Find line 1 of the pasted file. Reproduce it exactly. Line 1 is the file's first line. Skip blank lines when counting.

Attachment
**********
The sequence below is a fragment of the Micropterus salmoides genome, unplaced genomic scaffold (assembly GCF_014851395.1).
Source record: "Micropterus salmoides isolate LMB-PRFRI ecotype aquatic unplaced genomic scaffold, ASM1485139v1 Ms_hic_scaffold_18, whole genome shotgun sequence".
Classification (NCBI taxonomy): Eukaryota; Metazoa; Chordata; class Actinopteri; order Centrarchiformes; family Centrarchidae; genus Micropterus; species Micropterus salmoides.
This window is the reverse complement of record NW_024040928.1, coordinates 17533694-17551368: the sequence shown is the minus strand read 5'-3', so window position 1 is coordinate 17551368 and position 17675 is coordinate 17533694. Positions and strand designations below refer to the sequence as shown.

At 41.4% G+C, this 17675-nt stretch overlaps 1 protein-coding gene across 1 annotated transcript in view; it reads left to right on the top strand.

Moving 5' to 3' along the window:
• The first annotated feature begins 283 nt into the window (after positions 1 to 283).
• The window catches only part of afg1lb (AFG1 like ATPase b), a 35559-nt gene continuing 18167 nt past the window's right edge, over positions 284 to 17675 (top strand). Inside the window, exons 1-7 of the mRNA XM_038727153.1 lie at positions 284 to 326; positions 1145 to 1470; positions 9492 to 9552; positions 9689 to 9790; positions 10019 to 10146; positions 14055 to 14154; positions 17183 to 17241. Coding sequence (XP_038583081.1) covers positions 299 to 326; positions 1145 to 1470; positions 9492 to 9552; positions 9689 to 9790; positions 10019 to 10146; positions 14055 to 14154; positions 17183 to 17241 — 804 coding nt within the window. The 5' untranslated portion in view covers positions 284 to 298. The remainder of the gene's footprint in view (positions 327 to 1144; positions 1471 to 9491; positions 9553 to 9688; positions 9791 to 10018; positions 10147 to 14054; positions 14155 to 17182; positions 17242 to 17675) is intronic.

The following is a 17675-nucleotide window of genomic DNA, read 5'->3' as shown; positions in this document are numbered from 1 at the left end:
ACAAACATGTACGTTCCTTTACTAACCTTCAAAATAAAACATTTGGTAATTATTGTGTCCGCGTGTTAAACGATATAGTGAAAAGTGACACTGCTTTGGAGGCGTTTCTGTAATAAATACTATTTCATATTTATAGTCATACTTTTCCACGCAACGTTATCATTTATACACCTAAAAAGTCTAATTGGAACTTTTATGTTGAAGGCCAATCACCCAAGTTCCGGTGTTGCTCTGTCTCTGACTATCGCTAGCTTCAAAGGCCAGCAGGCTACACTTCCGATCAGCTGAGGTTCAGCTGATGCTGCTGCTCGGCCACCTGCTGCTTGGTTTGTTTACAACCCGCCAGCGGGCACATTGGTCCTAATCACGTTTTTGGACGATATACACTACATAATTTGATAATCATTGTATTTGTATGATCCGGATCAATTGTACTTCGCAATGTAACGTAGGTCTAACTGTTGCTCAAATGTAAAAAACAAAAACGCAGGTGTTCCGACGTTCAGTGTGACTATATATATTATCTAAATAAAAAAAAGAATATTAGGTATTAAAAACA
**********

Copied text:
The sequence below is a fragment of the Micropterus salmoides genome, unplaced genomic scaffold (assembly GCF_014851395.1).